As, in most cases, this defect is related to furnace or melt treatment slag it can occur in all casting materials, independent of the molding or casting process.
This defect is often observed on casting surfaces on top in the mold, cores, and protruding mold sections. These non-metallic inclusions can be accompanied by gas bubbles.
Slag defects are clearly visible to the naked eye on the casting surface or machined part. However, clear proof of the actual slag inclusion itself is generally not obtained until inspection of the metallographic specimen, and reliable and unambiguous proof of the slag composition in the defect must be based on an EDX analysis using a scanning electron microscope (Figures 1 and 2).
Slag inclusions have an irregular appearance which reflects their origin and composition (e. g. treatment slags, carbide slags, melt slags). With slag inclusions present on the surface, an irregular, crater-shaped cavity remains after blasting of the castings.
Slags can be caused by the molten metal flow, i.e. by melting of non-metallic, oxidic components which were present in the metallic charge or formed by means of oxidation during melting of the metal. In addition, slags can be generated deliberately, namely by adding additives to the metallic charge or the already liquid metal. In both cases,the prerequisite is that the slag itself melts and completes certain metallurgic tasks as a liquid slag cover (slag work). Slag formation is increased at low temperatures and starts earlier in the presence of elements with increased oxygen activity levels (e.g. Al, Mg). The more time the melt has for oxidation, the more slag is produced by the occurring oxides.
With decreasing temperatures and in oxidizing atmospheres, mainly due to water vapor, oxidation and thus slag formation may also occur in the mold cavity itself. Moreover, fine materials may be removed from the mold and react with already existing slags. The granular slag that occurs on the bath surface during melting or holding of Al, Mg, and heavy metal alloys due to oxidation with the atmosphere of air or the furnace or reaction with refractory materials is referred to as scum. It forms a heterogeneous mass and must be removed before casting.
The liquid slag in cast iron and cast steel forms a homogenous melt layer (slag cover) on the melt. This provides protection, for example, against oxidation from the air or the furnace atmosphere, but it can also contain additional constituents which react with the liquid iron/steel in a deliberate manner, for example, in the sense of an oxidation, desulfurization, dephosphorization, etc. If these slags are partly carried along during casting, slag inclusions occur at casting surfaces on top in the mold, on cores, and protruding mold sections which are often accompanied by bubbles. These slag-bubble inclusions caused by metal-slag reactions occur, for example, in iron materials, if carbon monoxide is released following a reaction with manganese-silicone slags with the carbon in the iron and remains entrapped in the solidfying structure in form of gas bubbles.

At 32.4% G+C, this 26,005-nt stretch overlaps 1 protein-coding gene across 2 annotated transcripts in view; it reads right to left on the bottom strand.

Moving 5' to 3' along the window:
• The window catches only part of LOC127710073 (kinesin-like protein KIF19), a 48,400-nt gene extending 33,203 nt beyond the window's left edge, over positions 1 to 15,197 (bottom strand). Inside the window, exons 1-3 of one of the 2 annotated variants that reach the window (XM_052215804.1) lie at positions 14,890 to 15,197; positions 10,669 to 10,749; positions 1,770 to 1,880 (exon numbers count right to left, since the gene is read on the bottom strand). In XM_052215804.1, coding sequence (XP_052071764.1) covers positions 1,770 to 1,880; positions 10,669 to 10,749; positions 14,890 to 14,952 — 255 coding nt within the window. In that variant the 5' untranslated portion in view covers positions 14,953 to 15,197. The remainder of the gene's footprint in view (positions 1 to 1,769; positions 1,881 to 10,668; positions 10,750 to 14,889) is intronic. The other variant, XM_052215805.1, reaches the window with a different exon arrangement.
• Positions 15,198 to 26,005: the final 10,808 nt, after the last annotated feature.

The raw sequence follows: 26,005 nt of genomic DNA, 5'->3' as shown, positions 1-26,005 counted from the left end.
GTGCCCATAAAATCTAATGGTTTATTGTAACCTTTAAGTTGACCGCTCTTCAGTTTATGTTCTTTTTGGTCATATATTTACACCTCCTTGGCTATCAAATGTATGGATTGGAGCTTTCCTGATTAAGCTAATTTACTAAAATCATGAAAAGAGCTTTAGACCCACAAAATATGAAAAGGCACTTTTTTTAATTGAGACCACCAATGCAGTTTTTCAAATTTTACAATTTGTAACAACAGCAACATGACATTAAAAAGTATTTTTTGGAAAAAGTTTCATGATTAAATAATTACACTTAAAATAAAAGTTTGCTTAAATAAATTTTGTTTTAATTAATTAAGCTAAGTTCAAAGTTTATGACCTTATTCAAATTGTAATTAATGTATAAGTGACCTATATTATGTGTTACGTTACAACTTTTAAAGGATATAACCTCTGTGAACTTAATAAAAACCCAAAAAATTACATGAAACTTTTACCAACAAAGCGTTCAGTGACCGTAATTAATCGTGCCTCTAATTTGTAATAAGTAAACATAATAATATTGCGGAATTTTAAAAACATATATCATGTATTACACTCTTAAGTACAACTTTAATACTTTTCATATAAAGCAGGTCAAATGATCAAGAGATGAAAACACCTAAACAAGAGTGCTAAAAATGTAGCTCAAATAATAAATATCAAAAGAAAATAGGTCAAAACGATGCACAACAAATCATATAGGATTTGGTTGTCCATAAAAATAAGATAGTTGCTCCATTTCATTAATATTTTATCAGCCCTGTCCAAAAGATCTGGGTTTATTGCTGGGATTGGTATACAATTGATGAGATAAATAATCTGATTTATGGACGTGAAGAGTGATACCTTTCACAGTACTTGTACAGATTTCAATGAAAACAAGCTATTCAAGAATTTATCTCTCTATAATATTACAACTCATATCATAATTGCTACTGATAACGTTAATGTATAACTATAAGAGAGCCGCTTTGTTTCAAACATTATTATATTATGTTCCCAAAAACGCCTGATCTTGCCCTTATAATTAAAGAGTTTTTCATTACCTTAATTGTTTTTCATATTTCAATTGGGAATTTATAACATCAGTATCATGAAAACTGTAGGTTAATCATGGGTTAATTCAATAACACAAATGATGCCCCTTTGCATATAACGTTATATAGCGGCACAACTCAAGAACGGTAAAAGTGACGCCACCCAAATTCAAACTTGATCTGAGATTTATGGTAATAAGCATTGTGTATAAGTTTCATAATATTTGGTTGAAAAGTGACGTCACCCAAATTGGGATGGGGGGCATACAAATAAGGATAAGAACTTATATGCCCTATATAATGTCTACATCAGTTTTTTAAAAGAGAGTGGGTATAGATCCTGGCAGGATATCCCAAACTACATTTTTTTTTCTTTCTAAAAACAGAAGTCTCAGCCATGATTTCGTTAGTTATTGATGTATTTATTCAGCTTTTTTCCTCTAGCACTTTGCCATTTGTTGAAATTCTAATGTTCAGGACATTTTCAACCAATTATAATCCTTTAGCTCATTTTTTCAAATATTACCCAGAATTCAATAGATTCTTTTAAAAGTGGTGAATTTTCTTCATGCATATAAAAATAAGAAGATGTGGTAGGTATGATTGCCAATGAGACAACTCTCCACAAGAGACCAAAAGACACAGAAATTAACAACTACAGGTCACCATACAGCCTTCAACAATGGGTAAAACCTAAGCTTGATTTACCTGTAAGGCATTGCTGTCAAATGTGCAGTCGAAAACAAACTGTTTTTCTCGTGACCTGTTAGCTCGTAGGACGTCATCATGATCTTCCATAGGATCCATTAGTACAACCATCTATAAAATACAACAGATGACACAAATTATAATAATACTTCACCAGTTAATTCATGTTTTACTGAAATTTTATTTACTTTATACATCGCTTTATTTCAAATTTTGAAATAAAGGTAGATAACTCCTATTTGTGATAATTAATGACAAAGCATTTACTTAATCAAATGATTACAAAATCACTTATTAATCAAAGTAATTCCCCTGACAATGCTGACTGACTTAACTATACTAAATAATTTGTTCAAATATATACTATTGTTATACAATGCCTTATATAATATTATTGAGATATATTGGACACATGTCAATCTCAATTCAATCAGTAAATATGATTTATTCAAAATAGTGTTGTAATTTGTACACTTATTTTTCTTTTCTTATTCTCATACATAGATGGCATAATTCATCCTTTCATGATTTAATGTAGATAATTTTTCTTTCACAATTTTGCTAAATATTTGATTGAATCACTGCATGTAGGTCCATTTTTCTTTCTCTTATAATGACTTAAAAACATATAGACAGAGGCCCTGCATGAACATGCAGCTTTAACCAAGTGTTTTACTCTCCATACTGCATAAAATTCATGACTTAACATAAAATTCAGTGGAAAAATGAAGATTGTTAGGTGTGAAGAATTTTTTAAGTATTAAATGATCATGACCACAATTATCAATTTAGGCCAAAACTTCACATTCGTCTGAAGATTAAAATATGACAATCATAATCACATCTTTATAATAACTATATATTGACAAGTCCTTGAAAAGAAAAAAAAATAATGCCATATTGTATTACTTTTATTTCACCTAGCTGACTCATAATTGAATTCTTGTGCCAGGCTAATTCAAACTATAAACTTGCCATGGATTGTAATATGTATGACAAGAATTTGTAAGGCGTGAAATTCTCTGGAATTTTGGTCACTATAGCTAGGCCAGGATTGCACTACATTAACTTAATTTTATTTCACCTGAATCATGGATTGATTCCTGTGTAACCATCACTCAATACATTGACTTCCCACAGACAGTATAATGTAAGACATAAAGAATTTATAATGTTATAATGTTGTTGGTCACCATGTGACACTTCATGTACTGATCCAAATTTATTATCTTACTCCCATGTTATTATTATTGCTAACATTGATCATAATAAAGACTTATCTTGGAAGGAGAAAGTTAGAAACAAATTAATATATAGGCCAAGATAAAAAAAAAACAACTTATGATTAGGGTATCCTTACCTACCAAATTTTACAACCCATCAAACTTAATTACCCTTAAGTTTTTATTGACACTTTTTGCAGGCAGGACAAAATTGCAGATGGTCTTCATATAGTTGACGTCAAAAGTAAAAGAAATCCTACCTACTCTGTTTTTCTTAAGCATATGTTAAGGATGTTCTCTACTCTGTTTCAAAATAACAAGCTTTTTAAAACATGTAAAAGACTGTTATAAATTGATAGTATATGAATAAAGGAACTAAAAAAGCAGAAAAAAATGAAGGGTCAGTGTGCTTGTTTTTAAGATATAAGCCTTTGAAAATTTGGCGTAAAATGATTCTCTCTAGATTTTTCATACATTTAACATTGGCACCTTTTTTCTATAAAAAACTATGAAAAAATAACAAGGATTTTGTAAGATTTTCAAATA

In nodular graphite cast iron, slag inclusions also occur in cases where increased sulfur contents require an increased magnesium addition. The then occurring reaction products such as mangesium sulfide, oxide, and silcone are referred to as dross and can remain in the casting (Figures 3 to 5).
In aluminum and magnesium alloys, slag inclusions mainly occur in the form of dross carried along during casting.
Reactions between steel melt slags and mold material cannot be entirely avoided, as it is not always possible to prevent slag from being carried along during casting and to suppress slag formation during the casting process. The slags washed into the mold in this way get stuck on undercuts, below cores, and in the cope box wehre they react with the mold material. The dissolution of a mold material by the slag is the more intense, the higher the “mold material requirement” of the slag (unsaturated slag). In practice, unsaturated slags, which also have very low viscosity in most cases, most frequently occur in silicic acid. If such slag comes in contact with a quartz-based mold material, then the latter is dissolved by the slag until the equilibrium i.e. the silicic acid saturation, has been reached. Al2O3, CaO, Cr2O3, K2O, Na2O, and TiO2 in the slag promote the dissolution of the quartz sand, as they significantly extend the region of the unsaturated silicic acid slags.
Measures for prevention:
1. Clean, thorough way of working.
3. Introduction of additional measures to avoid slag formation, such as:
5. Ensure that pouring basins are always full.
8. Special design of the runner to ensure that slag or dross is retained (slag skimmer). This can be realized, for example, by means of an extension of the runner beyond the gates; this so-called dead runner collects the material flowing in first which usually has the highest level of slag contamination. Another design element is the so-called saw tooth runner where the slag is collected in the tooth tips.
9. In addition, the following applies particularly to cast steel: